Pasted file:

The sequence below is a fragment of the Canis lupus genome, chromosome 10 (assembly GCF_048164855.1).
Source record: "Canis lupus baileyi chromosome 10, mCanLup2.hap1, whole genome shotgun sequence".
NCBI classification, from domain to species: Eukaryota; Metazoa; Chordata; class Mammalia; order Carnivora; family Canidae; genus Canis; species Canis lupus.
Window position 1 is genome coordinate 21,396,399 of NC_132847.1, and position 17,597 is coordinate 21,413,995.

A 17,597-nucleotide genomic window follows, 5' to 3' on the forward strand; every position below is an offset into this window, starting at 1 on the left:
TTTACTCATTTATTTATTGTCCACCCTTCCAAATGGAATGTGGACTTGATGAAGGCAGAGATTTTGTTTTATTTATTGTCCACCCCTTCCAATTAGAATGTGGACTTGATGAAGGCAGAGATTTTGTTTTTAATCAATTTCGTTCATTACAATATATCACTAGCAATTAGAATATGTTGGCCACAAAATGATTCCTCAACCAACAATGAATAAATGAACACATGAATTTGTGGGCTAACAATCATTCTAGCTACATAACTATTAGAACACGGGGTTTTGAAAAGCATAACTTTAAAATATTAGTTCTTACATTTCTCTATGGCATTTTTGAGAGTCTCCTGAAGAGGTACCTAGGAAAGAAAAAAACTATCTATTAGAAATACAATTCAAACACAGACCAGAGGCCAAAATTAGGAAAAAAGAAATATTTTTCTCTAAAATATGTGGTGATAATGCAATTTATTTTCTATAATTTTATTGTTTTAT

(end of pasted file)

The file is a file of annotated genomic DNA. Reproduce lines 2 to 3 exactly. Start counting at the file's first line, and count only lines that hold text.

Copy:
Source record: "Canis lupus baileyi chromosome 10, mCanLup2.hap1, whole genome shotgun sequence".
NCBI classification, from domain to species: Eukaryota; Metazoa; Chordata; class Mammalia; order Carnivora; family Canidae; genus Canis; species Canis lupus.